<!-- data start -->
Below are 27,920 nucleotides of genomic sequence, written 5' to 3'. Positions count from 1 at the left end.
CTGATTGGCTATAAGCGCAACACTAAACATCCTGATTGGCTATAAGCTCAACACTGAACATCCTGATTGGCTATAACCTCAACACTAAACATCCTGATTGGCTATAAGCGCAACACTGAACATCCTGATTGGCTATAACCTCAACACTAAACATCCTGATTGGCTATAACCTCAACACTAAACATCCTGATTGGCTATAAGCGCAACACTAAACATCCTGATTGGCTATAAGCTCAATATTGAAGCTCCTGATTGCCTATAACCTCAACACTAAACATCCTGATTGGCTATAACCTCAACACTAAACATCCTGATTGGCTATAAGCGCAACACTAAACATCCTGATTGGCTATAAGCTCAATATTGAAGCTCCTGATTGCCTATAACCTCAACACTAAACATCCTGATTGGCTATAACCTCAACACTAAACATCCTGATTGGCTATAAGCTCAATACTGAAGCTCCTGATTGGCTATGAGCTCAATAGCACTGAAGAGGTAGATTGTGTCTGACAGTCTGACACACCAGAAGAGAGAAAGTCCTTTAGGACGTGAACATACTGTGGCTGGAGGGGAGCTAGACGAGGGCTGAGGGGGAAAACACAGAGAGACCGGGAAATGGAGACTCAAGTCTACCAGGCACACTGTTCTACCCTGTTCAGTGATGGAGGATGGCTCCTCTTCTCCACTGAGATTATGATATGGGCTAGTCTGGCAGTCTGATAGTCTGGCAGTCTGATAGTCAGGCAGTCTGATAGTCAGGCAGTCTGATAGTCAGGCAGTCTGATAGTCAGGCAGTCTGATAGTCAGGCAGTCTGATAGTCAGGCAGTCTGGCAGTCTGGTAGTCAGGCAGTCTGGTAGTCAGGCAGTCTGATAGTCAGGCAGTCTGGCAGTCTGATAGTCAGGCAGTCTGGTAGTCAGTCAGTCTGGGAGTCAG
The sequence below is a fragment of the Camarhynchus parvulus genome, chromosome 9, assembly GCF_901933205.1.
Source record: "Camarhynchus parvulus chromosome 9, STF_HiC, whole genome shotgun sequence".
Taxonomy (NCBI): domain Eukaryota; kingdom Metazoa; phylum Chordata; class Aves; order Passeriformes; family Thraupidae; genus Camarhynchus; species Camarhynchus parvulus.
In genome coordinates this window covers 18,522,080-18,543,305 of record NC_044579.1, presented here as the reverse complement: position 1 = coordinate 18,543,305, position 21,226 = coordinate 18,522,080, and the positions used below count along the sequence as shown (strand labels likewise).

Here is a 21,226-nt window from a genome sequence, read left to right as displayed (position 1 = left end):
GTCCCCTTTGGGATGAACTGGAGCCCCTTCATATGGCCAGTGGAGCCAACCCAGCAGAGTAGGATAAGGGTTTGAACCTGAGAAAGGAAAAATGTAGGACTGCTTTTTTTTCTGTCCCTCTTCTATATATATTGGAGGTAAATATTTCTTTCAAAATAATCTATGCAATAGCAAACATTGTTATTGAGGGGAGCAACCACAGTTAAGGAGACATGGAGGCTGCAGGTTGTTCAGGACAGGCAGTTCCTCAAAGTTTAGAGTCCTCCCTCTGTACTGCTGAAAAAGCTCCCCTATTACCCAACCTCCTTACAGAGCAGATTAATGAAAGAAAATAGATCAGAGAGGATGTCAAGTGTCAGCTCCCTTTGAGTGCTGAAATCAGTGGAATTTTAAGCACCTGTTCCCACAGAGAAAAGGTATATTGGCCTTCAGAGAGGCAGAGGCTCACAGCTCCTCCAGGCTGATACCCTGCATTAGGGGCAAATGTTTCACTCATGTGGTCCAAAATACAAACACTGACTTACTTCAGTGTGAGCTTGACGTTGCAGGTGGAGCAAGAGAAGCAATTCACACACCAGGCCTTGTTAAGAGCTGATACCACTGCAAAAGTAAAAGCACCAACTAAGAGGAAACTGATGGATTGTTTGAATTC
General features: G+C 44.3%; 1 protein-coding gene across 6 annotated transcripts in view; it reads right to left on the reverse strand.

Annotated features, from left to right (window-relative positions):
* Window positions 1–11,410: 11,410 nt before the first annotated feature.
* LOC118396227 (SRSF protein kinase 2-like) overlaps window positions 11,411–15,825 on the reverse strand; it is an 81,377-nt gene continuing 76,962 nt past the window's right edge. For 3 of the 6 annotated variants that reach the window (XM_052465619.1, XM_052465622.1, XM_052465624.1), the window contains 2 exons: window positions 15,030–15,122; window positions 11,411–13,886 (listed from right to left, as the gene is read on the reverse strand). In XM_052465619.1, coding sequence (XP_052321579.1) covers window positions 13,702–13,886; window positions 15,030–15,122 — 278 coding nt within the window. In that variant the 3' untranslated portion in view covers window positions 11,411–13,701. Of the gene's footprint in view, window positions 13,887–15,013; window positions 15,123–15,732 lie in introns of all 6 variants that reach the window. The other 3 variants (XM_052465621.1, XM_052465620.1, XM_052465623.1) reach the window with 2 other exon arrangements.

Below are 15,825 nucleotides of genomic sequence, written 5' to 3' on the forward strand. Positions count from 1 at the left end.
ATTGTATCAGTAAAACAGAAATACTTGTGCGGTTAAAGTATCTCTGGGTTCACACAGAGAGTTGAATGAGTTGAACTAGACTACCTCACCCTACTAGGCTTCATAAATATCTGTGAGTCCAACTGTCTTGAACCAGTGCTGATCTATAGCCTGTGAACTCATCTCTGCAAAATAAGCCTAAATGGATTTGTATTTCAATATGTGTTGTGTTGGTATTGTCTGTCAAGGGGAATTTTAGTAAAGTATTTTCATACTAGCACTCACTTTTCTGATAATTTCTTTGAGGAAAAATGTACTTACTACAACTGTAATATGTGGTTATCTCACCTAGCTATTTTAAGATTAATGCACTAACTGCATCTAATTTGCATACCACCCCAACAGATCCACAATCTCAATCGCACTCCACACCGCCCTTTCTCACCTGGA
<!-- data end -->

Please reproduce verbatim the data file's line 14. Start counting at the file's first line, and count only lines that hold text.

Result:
ATTGTATCAGTAAAACAGAAATACTTGTGCGGTTAAAGTATCTCTGGGTTCACACAGAGAGTTGAATGAGTTGAACTAGACTACCTCACCCTACTAGGCTTCATAAATATCTGTGAGTCCAACTGTCTTGAACCAGTGCTGATCTATAGCCTGTGAACTCATCTCTGCAAAATAAGCCTAAATGGATTTGTATTTCAATATGTGTTGTGTTGGTATTGTCTGTCAAGGGGAATTTTAGTAAAGTATTTTCATACTAGCACTCACTTTTCTGATAATTTCTTTGAGGAAAAATGTACTTACTACAACTGTAATATGTGGTTATCTCACCTAGCTATTTTAAGATTAATGCACTAACTGCATCTAATTTGCATACCACCCCAACAGATCCACAATCTCAATCGCACTCCACACCGCCCTTTCTCACCTGGA